What Volunteers Need

Today’s Library Volunteer: A Force
to Be Reckoned With (Part 2)
Presenter: Andrew Sanderbeck
Waynesville, NC
Building Support for
Volunteers from Staff
You know the drill: Employees don’t want
volunteers around. Volunteers know they’re
not wanted and go elsewhere. It’s a neverending cycle.
But you can change those negative outlooks
and break the patterns of dysfunction and
distrust through careful planning and
Important Advice
Before you can effectively bring volunteers on
board, staff and management must be fully
supportive of a volunteer program. After all,
if employees can’t work well with new
volunteers, how can volunteers be expected
to work for your organization?
Getting Staff Commitment to
the Volunteer Program
“While the library says they want volunteers, the staff
regards most volunteers as ‘in the way.’ There is very
little guidance, and even less delegation of duties.
Perhaps due to insufficient training and unfriendly
staff, most volunteers do not stay around very long.”
This is a common scenario in libraries where the
volunteer programs have been developed without input
and buy-in from the staff.
Us vs. Them Behaviors
and Attitudes
“It’s easier to do it myself” is a death sentence
for the volunteer program, when pronounced
by staff who sincerely believe it.
Volunteers may have misconceptions as well.
They may think that because a staff member
receives a paycheck, he or she doesn’t care as
much as the dedicated volunteer.
Building “Understanding”
Education and mutual respect is the key to
understanding. The volunteers need to be
educated about the work that goes on in the
library. They need to understand the
difficulties staff face, and they need to be
supportive and respectful. It’s critical to
avoid an “us” against “them” environment.
Building Relationships
To help facilitate a good relationship, make
sure you provide balanced praise: Rather
than praising only the work of volunteers,
praise the combined team efforts of staff
and volunteers. Not only will that motivate
staff and volunteers; it will also help
strengthen the relationship between them.
$20.85 = ?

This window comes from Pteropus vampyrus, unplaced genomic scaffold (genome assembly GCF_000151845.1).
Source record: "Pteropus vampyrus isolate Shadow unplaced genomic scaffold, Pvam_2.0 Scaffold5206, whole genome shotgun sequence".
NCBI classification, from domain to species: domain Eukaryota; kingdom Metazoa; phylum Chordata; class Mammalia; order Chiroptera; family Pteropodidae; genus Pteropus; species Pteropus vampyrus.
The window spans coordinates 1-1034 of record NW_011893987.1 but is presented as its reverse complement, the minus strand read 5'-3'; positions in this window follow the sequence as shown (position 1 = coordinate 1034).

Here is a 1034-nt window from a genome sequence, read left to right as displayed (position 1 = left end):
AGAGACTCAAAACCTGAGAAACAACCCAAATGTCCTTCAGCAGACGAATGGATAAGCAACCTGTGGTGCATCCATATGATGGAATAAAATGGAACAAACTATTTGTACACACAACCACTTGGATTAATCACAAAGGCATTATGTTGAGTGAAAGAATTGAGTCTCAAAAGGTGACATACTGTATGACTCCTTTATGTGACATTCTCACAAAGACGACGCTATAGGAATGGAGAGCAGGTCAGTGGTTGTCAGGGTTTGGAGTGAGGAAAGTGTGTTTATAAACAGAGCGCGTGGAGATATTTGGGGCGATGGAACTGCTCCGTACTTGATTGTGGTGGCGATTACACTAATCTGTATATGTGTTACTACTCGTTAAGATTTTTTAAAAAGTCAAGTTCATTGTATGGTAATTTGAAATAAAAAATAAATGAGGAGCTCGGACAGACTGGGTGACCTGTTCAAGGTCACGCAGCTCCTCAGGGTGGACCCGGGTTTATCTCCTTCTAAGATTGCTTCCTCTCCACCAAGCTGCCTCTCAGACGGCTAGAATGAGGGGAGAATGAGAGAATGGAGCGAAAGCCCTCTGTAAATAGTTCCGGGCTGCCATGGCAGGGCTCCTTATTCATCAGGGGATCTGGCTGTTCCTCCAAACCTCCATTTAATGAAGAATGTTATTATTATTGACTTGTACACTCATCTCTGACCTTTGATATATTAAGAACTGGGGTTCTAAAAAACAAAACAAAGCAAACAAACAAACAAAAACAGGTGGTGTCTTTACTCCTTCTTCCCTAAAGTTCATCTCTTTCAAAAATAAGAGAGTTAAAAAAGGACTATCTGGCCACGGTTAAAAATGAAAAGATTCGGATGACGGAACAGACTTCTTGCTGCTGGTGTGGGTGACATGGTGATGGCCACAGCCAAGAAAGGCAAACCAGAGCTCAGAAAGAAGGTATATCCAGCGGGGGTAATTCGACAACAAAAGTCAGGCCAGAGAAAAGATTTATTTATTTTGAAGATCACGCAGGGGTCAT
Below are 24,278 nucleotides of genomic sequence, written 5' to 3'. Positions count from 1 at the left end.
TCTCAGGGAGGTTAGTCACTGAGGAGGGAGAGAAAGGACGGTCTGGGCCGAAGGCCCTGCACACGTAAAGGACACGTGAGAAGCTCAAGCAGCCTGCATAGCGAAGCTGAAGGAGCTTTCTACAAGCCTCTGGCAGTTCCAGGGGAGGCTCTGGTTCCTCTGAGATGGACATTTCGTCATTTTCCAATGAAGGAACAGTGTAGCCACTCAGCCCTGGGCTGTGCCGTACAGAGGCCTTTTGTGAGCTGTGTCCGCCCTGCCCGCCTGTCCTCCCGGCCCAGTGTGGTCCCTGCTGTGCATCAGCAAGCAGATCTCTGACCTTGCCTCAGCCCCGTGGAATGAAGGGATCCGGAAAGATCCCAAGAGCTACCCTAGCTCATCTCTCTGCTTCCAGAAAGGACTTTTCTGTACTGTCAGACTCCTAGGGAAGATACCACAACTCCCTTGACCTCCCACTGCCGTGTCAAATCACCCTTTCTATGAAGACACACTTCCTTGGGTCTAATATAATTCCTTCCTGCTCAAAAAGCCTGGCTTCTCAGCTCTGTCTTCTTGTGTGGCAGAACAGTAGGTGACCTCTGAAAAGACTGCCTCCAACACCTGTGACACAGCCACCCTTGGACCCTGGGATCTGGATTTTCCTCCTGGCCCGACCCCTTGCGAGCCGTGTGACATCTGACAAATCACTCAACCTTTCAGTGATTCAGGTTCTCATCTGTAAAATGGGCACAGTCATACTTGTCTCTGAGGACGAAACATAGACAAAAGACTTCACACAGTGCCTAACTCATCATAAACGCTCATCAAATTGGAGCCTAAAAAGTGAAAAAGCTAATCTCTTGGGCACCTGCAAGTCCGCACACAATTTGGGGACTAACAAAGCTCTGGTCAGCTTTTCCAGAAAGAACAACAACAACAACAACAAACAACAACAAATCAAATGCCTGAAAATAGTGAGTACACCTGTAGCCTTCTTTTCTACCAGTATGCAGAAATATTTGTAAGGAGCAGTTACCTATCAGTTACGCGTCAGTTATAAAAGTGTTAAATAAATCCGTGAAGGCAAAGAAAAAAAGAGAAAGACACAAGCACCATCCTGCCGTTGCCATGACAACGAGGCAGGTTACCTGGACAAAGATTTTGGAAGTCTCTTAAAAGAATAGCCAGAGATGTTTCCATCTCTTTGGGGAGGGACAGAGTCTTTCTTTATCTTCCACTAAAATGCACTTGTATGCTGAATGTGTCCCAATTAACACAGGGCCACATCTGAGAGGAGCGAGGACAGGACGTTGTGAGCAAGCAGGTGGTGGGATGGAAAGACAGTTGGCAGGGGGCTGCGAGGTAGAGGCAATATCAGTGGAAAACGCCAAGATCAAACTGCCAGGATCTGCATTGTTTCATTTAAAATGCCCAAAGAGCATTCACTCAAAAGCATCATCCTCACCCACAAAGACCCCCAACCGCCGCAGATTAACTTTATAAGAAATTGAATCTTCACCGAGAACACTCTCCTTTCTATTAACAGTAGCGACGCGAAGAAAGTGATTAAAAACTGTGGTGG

Bridging the Troubled
“We’ve tried the volunteer route, and it’s never paid off.
Volunteers just don’t know what they’re doing and staff
complains that although these volunteers mean well, they
just get in the way. My branch manager doesn’t have time
to deal with them. Plus, they create problems by mixing up
the items in our collection and give patrons the wrong
And they don’t seem to stick around very long. It just doesn’t
seem like the time we’re spending on this program is worth
Bridging the Troubled
“Our volunteers have been a blessing to our library.
They’ve been involved in almost every aspect of what
we do, and have helped our paid staff tremendously.
The staff seems to really enjoy the volunteers’
company and assistance. The program our volunteer
coordinator has set up is top-notch, and the people
she brings in seem to really enjoy their work.
I think it gives them a strong sense of accomplishment.
Our volunteers have helped us expand our programs.
I don’t know what we’d do without them.”
Suggested Components In A
Volunteer Program Policy
Read and Comment
Steps to Developing Stronger
Staff-Volunteer Relations
1. Conduct a strategic planning process with the
entire staff—and a few volunteer representatives if
you have them
2. Discuss how volunteers can improve existing
services and allow for new ones
3. Encourage employees to share their concerns
4. Define policies that address concerns of both staff
and volunteers
5. Provide staff with a “safety zone” away from
Gaining Commitment for OnGoing Volunteer Development
Satisfy Staff First!!
How can we expect staff to carve out meaningful
roles for volunteers when staff doesn't even
adequately understand their own role?
Can Volunteers Replace Paid Staff? Why Staff
Should Have Nothing to Fear!
Volunteers in Union Environments
Thanks for Attending!!!